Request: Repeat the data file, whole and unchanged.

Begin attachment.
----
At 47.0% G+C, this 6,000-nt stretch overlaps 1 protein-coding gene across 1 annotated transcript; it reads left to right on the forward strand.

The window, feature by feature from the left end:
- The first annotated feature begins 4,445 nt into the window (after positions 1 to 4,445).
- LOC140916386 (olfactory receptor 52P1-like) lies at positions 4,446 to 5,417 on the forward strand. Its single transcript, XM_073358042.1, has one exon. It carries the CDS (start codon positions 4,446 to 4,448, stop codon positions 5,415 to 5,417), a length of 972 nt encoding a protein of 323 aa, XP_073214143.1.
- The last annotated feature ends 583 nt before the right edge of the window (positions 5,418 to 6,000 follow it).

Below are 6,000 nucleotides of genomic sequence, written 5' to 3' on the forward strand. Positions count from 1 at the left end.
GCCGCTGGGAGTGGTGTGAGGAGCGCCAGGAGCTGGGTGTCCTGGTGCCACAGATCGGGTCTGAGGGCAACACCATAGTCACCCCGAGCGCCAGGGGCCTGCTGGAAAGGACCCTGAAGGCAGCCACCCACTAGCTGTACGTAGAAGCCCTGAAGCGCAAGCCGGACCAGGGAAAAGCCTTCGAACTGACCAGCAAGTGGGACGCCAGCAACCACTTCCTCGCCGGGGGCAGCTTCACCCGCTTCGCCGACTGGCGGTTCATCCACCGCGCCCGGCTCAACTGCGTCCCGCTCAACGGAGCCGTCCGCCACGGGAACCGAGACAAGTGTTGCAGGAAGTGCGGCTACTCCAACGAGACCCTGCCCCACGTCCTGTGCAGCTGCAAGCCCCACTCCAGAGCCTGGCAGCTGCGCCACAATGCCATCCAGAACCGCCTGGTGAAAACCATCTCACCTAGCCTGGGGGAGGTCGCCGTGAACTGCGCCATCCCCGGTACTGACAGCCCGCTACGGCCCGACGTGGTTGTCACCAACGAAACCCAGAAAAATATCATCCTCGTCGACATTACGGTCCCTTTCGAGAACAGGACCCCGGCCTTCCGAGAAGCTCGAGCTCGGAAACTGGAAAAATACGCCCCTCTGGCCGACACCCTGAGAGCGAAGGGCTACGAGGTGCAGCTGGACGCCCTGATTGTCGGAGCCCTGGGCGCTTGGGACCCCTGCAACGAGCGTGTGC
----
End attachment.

At 47.0% G+C, this 6,000-nt stretch overlaps 1 protein-coding gene across 1 annotated transcript; it reads left to right on the forward strand.

The window, feature by feature from the left end:
- The first annotated feature begins 4,445 nt into the window (after positions 1 to 4,445).
- LOC140916386 (olfactory receptor 52P1-like) lies at positions 4,446 to 5,417 on the forward strand. Its single transcript, XM_073358042.1, has one exon. It carries the CDS (start codon positions 4,446 to 4,448, stop codon positions 5,415 to 5,417), a length of 972 nt encoding a protein of 323 aa, XP_073214143.1.
- The last annotated feature ends 583 nt before the right edge of the window (positions 5,418 to 6,000 follow it).

Below are 6,000 nucleotides of genomic sequence, written 5' to 3' on the forward strand. Positions count from 1 at the left end.
GCCGCTGGGAGTGGTGTGAGGAGCGCCAGGAGCTGGGTGTCCTGGTGCCACAGATCGGGTCTGAGGGCAACACCATAGTCACCCCGAGCGCCAGGGGCCTGCTGGAAAGGACCCTGAAGGCAGCCACCCACTAGCTGTACGTAGAAGCCCTGAAGCGCAAGCCGGACCAGGGAAAAGCCTTCGAACTGACCAGCAAGTGGGACGCCAGCAACCACTTCCTCGCCGGGGGCAGCTTCACCCGCTTCGCCGACTGGCGGTTCATCCACCGCGCCCGGCTCAACTGCGTCCCGCTCAACGGAGCCGTCCGCCACGGGAACCGAGACAAGTGTTGCAGGAAGTGCGGCTACTCCAACGAGACCCTGCCCCACGTCCTGTGCAGCTGCAAGCCCCACTCCAGAGCCTGGCAGCTGCGCCACAATGCCATCCAGAACCGCCTGGTGAAAACCATCTCACCTAGCCTGGGGGAGGTCGCCGTGAACTGCGCCATCCCCGGTACTGACAGCCCGCTACGGCCCGACGTGGTTGTCACCAACGAAACCCAGAAAAATATCATCCTCGTCGACATTACGGTCCCTTTCGAGAACAGGACCCCGGCCTTCCGAGAAGCTCGAGCTCGGAAACTGGAAAAATACGCCCCTCTGGCCGACACCCTGAGAGCGAAGGGCTACGAGGTGCAGCTGGACGCCCTGATTGTCGGAGCCCTGGGCGCTTGGGACCCCTGCAACGAGCGTGTGC